Let us start with the last issue first. The age at which people can become employees is relevant for teachers since the age at which students can become employees then arises. Generally, it is very difficult for students under the age of 12 to become employees. On the other hand, it is less difficult for students between the ages of 12 and 16 to obtain a permit. Four people must be in agreement if those between 12 and 16 are to become employees: the student, the parent, the principal and the employer. Since being an employee may affect school work, teachers who are concerned about some of their students working as employees may consult with the principal since the latter needs to agree to such employment.

Addressing now the first issue—the nature of an employee—there are four criteria for determining whether a person is an employee or has her or his own business (is an independent contractor): lack of control over the work performed (how, when and where the work is to be performed), the ownership of tools, possibility of loss or gain and the extent to which the person is integrated into the employer’s operations. The criterion of loss or gain is inapplicable to the situation of teachers. The criterion of integration is only used in borderline cases. Hence, the question of the status of teachers is reduced to the two criteria of control and ownership of tools.

In the seminar, we briefly discussed whether teachers are employees. Although teachers may control the order in which the curriculum is presented, it is the Division, generally, which determines standards of performance for teachers. Another aspect of control is whether the employer determines where and when work is done. Teachers work for the Division and not for specific schools. The collective agreement may modify the power of the employer, but it does not fundamentally alter the situation—as teachers in low-enrollment schools may discover when they are transferred to other schools. In terms of control, teachers are employees.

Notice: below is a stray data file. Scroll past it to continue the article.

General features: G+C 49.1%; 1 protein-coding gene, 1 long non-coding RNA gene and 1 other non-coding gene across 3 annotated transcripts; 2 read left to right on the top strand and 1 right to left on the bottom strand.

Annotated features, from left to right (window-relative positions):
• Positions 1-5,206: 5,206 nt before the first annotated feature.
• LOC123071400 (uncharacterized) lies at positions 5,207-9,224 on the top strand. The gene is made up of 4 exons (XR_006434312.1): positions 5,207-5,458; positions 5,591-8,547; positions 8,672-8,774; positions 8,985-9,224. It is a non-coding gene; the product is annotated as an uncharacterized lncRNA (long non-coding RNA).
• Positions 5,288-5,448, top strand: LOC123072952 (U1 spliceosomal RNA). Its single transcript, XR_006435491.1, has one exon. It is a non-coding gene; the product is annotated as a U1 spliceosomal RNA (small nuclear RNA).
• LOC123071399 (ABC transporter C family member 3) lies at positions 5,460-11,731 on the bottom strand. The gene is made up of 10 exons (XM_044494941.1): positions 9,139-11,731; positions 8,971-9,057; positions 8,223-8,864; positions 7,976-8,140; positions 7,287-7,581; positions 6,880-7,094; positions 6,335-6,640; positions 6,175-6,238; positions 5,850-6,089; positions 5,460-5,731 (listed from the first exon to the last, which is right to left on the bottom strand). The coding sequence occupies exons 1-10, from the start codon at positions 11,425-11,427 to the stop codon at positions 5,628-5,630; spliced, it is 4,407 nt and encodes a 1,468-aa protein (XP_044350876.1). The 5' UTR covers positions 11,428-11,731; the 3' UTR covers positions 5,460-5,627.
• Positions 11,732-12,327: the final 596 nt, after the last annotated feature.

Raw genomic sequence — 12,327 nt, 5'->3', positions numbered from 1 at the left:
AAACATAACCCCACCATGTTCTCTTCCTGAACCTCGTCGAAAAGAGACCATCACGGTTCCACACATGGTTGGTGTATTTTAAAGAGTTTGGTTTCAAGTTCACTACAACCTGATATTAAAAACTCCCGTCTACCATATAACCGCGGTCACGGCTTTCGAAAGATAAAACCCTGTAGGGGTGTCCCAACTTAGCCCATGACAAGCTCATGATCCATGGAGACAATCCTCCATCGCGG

The other criterion for determining who is an employee is the ownership of tools. In the case of teachers, although the latter may personally purchase items for use in the classroom, it is the Division which owns the buildings, the things in the building and so forth. The fact that the Division may represent the vague public because of the payment of taxes does not change the situation.

Since the situation of teachers satisfies the two major criteria for determining whether teachers are employees, it can indeed be concluded that they are employees.

The collective agreement does not change the status of teachers as employees; it modified the conditions of employment—certainly an important characteristic—but it does not fundamentally alter the employer-employee relationships as such. For example, employment standards are such that judges will take into account length of service to an employer when considering notice required, but the judge will not take it into consideration when the issue of dismissal arises. Arbitrators of collective agreements, on the other hand, do take into account length of service when considering the issue of dismissal.